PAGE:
In any case, I always advise reading a little at a time, keeping the mind as quiet as one can, without making an effort to understand, but keeping the head as silent as possible and letting the force contained in what one reads enter deep inside. This force, received in calm and silence, will do its work of illumining and will create in the brain, if necessary, the cells required for understanding. Thus, when one re-reads the same thing some months later, one finds that the thought expressed has become much clearer and closer and even at times quite familiar.
It is preferable to read regularly, a little every day and at a fixed hour if possible; this facilitates the brain’s receptivity.
2 November 1959
Why does meditation in front of different photos of you give different experiences?
It is because each photo represents a different aspect, sometimes even a different personality of my being; and by concentrating on the photo, one enters into relation with that special aspect or different personality which the photo has captured and whose image it conveys.
The photo is a real and concrete presence, but fragmentary and limited.
4 November 1959
Why is the photo a fragmentary and limited presence?
Because the photo catches only the image of a moment, an instant of a person’s appearance and of what that appearance can reveal of a passing psychological condition and fragmentary soul-state. Even if the photograph is taken under the best possible conditions at an exceptional and particularly expressive moment, it cannot in any way reproduce the whole personality.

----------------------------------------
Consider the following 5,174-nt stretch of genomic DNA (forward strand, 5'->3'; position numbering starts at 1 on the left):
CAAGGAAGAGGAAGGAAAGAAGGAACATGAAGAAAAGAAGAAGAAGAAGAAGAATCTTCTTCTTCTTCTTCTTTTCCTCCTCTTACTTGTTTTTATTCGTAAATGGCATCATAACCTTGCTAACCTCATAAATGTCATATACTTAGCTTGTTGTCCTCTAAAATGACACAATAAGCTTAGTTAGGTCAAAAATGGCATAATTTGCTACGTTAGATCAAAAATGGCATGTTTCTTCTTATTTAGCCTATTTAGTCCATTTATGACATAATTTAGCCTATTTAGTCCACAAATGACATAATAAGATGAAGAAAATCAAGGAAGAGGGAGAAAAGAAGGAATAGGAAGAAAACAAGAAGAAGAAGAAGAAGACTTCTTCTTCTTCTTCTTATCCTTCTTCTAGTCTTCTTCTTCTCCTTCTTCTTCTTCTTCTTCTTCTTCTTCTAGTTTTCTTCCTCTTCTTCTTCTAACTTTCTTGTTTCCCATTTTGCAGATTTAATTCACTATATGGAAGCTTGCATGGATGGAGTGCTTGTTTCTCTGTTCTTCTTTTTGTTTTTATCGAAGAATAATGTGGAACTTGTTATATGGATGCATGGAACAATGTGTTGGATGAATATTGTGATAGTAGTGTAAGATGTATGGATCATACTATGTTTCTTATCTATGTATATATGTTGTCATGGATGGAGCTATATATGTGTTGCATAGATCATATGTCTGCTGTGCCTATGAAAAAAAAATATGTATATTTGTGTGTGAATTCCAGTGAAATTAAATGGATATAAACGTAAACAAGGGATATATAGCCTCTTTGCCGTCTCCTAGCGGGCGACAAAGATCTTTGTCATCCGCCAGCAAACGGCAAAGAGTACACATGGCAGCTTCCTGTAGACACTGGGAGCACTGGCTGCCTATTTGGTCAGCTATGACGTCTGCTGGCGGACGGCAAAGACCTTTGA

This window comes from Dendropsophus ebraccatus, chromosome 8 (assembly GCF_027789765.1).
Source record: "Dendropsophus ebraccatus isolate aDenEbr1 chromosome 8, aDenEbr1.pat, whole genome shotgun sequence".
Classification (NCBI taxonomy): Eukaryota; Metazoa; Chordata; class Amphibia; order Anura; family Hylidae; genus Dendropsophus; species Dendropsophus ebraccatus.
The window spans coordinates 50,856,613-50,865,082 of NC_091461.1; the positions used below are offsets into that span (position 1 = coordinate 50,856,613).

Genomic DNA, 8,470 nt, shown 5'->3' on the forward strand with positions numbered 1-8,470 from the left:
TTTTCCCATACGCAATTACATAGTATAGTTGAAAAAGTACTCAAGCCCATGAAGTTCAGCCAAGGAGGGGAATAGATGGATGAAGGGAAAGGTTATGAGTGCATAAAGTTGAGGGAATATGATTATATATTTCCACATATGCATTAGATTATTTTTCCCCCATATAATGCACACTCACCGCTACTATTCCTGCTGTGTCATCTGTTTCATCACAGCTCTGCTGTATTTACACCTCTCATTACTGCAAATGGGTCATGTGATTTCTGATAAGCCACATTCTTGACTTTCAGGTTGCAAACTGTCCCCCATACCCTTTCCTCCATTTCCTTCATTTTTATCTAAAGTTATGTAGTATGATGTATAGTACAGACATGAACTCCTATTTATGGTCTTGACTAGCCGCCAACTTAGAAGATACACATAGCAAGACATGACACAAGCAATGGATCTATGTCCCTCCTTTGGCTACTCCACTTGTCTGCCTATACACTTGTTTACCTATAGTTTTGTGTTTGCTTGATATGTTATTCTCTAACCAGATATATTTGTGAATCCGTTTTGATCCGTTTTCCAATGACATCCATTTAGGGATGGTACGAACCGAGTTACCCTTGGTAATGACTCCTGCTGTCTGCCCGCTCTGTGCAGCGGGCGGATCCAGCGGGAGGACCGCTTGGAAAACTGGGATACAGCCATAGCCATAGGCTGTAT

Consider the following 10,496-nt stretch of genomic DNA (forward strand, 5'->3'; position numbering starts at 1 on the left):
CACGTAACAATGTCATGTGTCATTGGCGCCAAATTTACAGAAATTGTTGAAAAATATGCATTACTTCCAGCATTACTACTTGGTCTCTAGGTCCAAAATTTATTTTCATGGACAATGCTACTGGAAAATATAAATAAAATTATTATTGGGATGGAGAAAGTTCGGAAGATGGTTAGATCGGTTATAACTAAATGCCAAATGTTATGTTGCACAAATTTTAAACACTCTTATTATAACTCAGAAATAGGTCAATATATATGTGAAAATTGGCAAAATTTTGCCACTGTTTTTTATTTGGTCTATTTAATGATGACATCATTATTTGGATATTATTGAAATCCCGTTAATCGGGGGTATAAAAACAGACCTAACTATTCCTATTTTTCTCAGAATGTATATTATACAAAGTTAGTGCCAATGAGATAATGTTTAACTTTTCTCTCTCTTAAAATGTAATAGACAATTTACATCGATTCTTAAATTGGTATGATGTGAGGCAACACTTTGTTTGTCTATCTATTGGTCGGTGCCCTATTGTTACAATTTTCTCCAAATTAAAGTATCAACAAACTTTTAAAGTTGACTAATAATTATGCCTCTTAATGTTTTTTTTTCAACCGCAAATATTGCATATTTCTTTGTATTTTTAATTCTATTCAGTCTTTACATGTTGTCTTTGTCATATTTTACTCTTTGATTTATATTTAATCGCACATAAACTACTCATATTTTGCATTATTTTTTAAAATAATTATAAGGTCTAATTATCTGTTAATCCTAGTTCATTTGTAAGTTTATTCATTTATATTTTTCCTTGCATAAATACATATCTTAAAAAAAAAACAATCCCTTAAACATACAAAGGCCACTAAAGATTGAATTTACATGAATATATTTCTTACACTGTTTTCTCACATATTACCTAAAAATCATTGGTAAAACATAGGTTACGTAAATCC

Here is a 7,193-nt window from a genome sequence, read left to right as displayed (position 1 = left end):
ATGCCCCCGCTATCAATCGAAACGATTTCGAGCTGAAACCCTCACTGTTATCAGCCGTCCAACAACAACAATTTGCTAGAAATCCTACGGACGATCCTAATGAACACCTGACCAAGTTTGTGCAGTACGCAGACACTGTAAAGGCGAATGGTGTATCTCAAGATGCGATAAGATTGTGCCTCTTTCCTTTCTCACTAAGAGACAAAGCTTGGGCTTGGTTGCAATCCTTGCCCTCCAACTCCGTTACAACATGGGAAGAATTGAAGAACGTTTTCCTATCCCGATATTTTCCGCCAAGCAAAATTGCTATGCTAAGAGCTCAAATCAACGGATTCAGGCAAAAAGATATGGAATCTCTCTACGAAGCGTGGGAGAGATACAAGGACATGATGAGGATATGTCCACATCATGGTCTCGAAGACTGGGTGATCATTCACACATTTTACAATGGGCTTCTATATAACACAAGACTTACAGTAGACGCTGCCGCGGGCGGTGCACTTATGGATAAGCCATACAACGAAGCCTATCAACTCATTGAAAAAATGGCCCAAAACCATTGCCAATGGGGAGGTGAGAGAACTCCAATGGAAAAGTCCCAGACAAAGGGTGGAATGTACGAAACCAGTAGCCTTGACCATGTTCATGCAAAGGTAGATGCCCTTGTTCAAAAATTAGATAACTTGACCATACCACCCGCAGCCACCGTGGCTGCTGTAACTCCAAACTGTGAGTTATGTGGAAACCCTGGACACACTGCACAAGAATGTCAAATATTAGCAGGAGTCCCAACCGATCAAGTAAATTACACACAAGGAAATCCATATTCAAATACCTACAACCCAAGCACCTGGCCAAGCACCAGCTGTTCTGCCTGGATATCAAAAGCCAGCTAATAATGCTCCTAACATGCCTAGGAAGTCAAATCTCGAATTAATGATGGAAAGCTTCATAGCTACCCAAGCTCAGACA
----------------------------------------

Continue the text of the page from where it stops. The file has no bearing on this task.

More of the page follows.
5 November 1959
What exactly are the subconscient and the inconscient?
The inconscient is that part of Nature which is so obscure and asleep that it seems to be wholly devoid of consciousness; at any rate, as in the stone, the mineral kingdom, the consciousness there is entirely inactive and hidden. The history of the earth begins with this inconscience.233
We too carry it in ourselves, in the substance of our body, since the substance of our body is the same as that of the earth.
But by evolution, this sleeping and hidden consciousness gradually awakens through the vegetal and animal kingdoms, and in them subconscience begins; this subconscience, with the appearance of mind in man, culminates in consciousness. This consciousness likewise is progressive, and in proportion as man evolves, it will change into superconscience.
We too, then, carry in ourselves the subconscience which links us to the animal, and the superconscience which is our hope and assurance of future realisation.
7 November 1959
What should one try to do when one meditates with your music at the Playground?
This music aims at awakening certain profound feelings.
In listening to it, one should make oneself as silent and passive as possible. And if, in the mental silence, a part of the being can take the attitude of the witness who observes without reacting or participating, then one can notice the effect that the music produces on the feelings and emotions; and if it produces a state of deep calm and semi-trance, that is very good.
15 November 1959